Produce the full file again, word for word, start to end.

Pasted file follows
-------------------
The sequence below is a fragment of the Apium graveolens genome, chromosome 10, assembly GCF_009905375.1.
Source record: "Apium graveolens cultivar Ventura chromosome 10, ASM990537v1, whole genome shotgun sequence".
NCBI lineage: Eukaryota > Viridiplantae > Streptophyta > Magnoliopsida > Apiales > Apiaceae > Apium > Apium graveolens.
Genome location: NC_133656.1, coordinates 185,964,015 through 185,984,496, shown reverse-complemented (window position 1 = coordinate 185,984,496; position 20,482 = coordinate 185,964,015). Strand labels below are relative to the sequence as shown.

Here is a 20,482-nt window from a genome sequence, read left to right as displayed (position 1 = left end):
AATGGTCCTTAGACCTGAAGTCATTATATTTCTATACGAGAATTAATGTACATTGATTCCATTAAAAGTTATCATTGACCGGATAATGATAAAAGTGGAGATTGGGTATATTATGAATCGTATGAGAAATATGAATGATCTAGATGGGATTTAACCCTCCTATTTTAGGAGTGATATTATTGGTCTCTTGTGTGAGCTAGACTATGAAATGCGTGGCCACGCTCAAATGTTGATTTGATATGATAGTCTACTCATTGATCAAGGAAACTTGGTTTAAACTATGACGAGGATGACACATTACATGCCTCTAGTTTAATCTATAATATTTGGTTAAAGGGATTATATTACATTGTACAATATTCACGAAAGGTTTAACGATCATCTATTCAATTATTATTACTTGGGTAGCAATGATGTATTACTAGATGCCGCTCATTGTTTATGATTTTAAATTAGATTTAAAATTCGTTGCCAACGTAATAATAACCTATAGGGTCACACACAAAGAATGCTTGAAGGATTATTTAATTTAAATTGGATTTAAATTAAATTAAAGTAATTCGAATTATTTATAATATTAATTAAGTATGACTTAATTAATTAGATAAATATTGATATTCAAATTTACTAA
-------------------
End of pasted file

The sequence below is a fragment of the Apium graveolens genome, chromosome 10, assembly GCF_009905375.1.
Source record: "Apium graveolens cultivar Ventura chromosome 10, ASM990537v1, whole genome shotgun sequence".
NCBI lineage: Eukaryota > Viridiplantae > Streptophyta > Magnoliopsida > Apiales > Apiaceae > Apium > Apium graveolens.
Genome location: NC_133656.1, coordinates 185,964,015 through 185,984,496, shown reverse-complemented (window position 1 = coordinate 185,984,496; position 20,482 = coordinate 185,964,015). Strand labels below are relative to the sequence as shown.

Here is a 20,482-nt window from a genome sequence, read left to right as displayed (position 1 = left end):
AATGGTCCTTAGACCTGAAGTCATTATATTTCTATACGAGAATTAATGTACATTGATTCCATTAAAAGTTATCATTGACCGGATAATGATAAAAGTGGAGATTGGGTATATTATGAATCGTATGAGAAATATGAATGATCTAGATGGGATTTAACCCTCCTATTTTAGGAGTGATATTATTGGTCTCTTGTGTGAGCTAGACTATGAAATGCGTGGCCACGCTCAAATGTTGATTTGATATGATAGTCTACTCATTGATCAAGGAAACTTGGTTTAAACTATGACGAGGATGACACATTACATGCCTCTAGTTTAATCTATAATATTTGGTTAAAGGGATTATATTACATTGTACAATATTCACGAAAGGTTTAACGATCATCTATTCAATTATTATTACTTGGGTAGCAATGATGTATTACTAGATGCCGCTCATTGTTTATGATTTTAAATTAGATTTAAAATTCGTTGCCAACGTAATAATAACCTATAGGGTCACACACAAAGAATGCTTGAAGGATTATTTAATTTAAATTGGATTTAAATTAAATTAAAGTAATTCGAATTATTTATAATATTAATTAAGTATGACTTAATTAATTAGATAAATATTGATATTCAAATTTACTAA